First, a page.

Tag Archives: romantic

Do Soul Mates Actually Mates Exist?

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When it comes to love, romance, and whatever else manifests in every song a boy band ever sang, the ultimate manifestation of this beautifully sentimental phenomenon is the soul mate. We’ve probably all heard about it in some form. Some are even lucky enough to be with someone that they consider to be their soul mate. Regardless of whether or not you care for the concept, we envy those people.

As a long-time romance fan and an aspiring erotica/romance writer, the ideal of the soul mate is the alpha and omega of the concept. It is to romance what Superman is to modern superheroes. It is the ideal to which we aspire. It embodies the ultimate example of what true love is and what we want it to be.

I’m not going to lie. That sort of thing makes parts of me feel all warm and fuzzy inside, among other things. Most people who enjoy romance to some degree probably feel the same way. The idea that two people have a love so strong that it’s practically interwoven into the fabric of time, space, and the basic laws of reality just feels so special.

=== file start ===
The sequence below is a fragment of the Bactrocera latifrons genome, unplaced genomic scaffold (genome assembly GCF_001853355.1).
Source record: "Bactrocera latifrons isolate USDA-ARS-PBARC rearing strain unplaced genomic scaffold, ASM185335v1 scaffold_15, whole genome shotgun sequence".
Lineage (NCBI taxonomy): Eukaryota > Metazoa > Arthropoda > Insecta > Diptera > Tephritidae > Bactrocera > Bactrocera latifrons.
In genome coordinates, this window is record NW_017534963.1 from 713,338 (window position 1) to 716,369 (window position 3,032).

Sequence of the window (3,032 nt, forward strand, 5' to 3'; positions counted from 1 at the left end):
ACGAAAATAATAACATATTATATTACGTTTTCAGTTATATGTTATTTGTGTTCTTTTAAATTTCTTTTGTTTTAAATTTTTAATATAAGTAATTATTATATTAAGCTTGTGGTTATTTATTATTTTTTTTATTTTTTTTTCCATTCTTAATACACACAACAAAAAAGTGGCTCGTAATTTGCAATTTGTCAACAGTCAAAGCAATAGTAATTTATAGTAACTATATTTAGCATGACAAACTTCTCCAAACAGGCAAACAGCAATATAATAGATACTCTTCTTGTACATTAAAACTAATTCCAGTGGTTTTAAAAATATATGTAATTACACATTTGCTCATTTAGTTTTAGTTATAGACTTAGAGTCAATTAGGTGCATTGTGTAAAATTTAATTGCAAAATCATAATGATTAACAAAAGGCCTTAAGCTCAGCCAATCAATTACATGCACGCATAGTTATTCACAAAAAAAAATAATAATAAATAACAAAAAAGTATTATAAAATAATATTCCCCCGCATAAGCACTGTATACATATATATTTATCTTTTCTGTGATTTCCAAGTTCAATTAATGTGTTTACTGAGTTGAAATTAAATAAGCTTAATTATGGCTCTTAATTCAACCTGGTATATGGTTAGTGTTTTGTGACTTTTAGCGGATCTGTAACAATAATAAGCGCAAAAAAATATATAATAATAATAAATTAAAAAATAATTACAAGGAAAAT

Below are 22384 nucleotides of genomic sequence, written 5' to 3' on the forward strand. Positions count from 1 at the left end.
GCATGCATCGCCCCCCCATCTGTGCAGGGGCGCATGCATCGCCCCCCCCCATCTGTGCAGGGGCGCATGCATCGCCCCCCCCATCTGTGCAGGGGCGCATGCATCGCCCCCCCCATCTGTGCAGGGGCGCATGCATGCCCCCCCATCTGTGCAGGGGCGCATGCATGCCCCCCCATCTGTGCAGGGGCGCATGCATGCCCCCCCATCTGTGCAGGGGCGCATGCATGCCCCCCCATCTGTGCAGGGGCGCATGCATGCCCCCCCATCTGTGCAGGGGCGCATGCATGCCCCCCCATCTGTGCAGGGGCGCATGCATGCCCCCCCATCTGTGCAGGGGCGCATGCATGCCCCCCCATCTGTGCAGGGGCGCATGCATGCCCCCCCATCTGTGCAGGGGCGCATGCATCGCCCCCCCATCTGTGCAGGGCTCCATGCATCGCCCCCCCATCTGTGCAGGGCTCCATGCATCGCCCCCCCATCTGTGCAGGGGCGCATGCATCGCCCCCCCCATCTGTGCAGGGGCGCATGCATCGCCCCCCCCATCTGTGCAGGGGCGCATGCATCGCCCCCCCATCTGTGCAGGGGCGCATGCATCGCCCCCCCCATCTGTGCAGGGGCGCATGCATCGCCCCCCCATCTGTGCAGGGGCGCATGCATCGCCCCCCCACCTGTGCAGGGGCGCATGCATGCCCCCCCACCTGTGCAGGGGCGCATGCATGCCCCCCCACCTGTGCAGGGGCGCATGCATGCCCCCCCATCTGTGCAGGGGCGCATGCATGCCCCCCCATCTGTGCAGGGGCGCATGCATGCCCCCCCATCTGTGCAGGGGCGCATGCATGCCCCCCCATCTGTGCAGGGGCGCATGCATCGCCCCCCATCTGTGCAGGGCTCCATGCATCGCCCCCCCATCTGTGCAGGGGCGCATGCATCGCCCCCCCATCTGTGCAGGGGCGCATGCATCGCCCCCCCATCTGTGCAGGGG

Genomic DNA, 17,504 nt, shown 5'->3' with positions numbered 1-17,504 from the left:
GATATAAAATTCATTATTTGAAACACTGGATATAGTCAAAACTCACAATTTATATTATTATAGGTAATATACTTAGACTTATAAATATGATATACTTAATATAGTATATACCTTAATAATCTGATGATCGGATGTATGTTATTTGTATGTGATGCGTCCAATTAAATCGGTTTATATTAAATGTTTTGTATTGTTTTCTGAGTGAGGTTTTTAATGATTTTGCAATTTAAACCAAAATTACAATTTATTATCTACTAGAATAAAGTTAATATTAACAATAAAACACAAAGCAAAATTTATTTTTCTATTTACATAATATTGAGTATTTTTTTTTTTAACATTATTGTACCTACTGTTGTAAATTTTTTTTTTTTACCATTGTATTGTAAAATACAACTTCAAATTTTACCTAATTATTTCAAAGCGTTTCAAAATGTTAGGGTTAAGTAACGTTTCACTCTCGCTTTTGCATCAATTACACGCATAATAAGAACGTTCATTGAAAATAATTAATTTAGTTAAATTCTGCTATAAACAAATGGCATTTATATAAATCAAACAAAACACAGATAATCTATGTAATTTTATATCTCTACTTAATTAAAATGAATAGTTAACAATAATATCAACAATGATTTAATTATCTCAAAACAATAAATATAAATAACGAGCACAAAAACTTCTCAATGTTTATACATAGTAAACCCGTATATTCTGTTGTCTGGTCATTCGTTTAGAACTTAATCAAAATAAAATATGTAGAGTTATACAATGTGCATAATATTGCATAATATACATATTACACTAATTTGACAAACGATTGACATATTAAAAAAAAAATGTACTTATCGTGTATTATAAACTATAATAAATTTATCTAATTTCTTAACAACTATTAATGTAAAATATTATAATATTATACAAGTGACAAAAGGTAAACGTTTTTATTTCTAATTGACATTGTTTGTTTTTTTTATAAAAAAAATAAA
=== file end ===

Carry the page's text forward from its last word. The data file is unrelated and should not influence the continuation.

It makes for both a great fantasy, full of more romance and passion than most can ever manage without seeing “Titanic” fifteen times in a row. It’s the kind of love that makes romances like Jack and Rose, Romeo and Juliet, and even Superman and Lois Lane seem ordained by destiny.

Now, here’s where I kind of have to put a dent in the time-honored fantasy. I know that’s kind of dangerous for a self-proclaimed romance fan, but I’m going to do it anyway because I think it’s a discussion worth having. It’s a discussion based on a simple question.

Do soul mates actually exist?

I know that me asking that after I just said it makes parts of me gush sounds like an about-face. I promise there’s a context to it and one that ties directly into how we go about answering this question. Whether or not you’re a romance fan, the ideal of the soul mate and our inherent drive to seek love makes it an important question to ask.

Before I give my answer, I need to add a few caveats to my fondness for the concept. Yes, it does resonate with me, somewhat, as an overall romance fan. However, as a fan of compelling stories and an aspiring writer, I actually don’t really care for stories built around the idea of soul mates.